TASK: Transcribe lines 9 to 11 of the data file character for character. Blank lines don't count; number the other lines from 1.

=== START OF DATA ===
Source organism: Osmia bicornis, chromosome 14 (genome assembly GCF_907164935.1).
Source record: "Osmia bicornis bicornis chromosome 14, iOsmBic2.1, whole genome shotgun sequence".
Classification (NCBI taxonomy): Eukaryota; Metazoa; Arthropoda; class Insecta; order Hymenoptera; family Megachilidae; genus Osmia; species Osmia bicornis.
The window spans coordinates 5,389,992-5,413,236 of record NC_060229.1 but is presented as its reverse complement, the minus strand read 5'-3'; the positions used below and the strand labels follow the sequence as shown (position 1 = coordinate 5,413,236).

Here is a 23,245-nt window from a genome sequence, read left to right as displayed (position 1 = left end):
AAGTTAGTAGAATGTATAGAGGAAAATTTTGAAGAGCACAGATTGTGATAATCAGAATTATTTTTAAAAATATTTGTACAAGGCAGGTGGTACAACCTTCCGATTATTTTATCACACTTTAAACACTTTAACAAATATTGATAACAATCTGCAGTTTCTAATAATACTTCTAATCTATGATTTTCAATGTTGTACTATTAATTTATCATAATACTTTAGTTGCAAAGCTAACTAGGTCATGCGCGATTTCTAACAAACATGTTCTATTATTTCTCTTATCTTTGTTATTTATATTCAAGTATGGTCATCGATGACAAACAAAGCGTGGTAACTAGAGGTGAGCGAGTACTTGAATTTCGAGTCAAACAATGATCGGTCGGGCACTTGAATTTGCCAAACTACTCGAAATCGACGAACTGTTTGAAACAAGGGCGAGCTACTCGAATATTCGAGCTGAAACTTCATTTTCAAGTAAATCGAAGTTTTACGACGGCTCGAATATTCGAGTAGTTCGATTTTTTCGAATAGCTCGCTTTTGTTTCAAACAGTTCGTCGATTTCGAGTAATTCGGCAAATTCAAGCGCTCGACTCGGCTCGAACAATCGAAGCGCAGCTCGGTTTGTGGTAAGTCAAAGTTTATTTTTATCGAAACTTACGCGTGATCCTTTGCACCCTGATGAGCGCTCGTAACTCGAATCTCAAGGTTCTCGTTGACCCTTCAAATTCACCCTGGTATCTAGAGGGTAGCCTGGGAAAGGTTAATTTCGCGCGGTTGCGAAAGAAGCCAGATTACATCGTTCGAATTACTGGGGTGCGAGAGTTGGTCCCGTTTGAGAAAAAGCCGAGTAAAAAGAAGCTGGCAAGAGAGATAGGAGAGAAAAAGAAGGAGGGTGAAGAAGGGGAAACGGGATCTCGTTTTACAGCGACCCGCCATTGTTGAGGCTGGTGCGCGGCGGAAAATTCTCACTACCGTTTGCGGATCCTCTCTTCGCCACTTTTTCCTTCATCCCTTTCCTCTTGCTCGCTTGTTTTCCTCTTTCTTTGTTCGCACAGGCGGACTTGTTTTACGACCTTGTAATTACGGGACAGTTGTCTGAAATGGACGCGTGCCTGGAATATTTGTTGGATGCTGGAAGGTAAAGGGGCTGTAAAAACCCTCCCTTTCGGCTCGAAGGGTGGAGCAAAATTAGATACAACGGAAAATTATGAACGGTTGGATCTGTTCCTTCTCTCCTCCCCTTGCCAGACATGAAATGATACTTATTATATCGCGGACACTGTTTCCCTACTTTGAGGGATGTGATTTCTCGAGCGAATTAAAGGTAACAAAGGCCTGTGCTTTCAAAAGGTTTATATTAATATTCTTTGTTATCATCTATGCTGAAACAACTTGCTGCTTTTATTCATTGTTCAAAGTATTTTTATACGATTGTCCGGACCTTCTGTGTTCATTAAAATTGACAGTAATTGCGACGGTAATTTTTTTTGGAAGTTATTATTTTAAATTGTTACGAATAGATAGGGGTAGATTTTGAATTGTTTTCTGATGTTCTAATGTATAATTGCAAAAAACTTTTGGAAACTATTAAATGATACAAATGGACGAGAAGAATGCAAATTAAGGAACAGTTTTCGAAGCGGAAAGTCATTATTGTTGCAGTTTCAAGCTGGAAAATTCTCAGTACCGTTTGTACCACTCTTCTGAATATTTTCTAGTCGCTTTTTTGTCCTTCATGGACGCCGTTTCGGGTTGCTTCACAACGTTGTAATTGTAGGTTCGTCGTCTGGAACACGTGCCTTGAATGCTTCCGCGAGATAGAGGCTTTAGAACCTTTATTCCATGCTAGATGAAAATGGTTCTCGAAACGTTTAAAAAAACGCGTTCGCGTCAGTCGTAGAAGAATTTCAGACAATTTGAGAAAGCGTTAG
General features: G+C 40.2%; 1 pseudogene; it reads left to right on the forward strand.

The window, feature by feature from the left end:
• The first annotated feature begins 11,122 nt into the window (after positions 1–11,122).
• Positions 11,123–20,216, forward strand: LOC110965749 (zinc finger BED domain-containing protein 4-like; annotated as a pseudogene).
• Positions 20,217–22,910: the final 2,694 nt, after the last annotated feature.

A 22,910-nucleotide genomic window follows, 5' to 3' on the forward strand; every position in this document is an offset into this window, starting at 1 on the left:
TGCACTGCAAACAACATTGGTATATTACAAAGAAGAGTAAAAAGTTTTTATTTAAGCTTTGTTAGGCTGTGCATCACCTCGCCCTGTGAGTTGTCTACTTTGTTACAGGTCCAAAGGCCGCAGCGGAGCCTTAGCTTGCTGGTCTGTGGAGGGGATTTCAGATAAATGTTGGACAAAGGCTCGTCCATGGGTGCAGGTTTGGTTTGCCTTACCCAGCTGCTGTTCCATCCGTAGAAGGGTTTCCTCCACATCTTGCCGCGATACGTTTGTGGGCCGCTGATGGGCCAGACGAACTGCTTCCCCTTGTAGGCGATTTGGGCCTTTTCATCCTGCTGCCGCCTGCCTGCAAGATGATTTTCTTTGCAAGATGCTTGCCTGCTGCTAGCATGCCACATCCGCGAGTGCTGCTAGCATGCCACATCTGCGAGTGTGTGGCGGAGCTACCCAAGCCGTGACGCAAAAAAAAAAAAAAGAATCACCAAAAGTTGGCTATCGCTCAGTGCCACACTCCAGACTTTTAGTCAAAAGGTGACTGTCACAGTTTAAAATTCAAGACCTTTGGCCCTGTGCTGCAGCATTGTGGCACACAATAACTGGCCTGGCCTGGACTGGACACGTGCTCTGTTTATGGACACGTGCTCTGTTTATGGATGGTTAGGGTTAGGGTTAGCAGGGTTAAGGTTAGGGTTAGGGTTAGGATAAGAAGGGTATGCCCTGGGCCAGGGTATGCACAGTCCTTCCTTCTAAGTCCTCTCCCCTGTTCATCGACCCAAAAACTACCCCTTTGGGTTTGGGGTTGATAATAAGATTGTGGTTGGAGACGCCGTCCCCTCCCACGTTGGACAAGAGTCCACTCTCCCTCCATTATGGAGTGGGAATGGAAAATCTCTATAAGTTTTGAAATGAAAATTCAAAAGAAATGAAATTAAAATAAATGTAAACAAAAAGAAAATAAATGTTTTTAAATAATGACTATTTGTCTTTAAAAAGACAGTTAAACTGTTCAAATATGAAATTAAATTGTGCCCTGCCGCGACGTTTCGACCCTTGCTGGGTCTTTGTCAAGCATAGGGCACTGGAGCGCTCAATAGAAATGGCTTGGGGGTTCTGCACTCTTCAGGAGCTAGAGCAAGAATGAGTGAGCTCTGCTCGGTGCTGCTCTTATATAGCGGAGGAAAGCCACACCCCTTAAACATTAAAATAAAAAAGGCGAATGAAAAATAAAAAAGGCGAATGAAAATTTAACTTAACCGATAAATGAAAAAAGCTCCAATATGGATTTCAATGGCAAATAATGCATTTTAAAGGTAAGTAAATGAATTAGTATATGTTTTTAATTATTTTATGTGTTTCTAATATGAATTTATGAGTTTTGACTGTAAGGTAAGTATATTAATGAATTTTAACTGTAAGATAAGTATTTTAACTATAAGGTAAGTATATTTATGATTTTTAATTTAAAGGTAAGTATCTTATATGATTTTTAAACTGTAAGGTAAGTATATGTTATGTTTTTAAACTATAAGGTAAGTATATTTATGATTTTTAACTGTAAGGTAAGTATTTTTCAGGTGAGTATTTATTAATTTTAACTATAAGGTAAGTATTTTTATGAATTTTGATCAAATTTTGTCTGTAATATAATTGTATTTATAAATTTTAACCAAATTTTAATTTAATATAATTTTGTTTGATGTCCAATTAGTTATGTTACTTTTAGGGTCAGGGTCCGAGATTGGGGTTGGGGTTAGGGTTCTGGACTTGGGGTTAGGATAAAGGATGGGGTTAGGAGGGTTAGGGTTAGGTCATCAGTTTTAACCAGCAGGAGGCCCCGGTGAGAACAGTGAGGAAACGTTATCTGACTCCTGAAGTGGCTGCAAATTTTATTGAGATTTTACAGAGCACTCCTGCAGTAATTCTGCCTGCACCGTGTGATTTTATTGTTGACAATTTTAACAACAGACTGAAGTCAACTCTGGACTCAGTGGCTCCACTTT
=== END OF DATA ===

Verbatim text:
• The first annotated feature begins 11,122 nt into the window (after positions 1–11,122).
• Positions 11,123–20,216, forward strand: LOC110965749 (zinc finger BED domain-containing protein 4-like; annotated as a pseudogene).
• Positions 20,217–22,910: the final 2,694 nt, after the last annotated feature.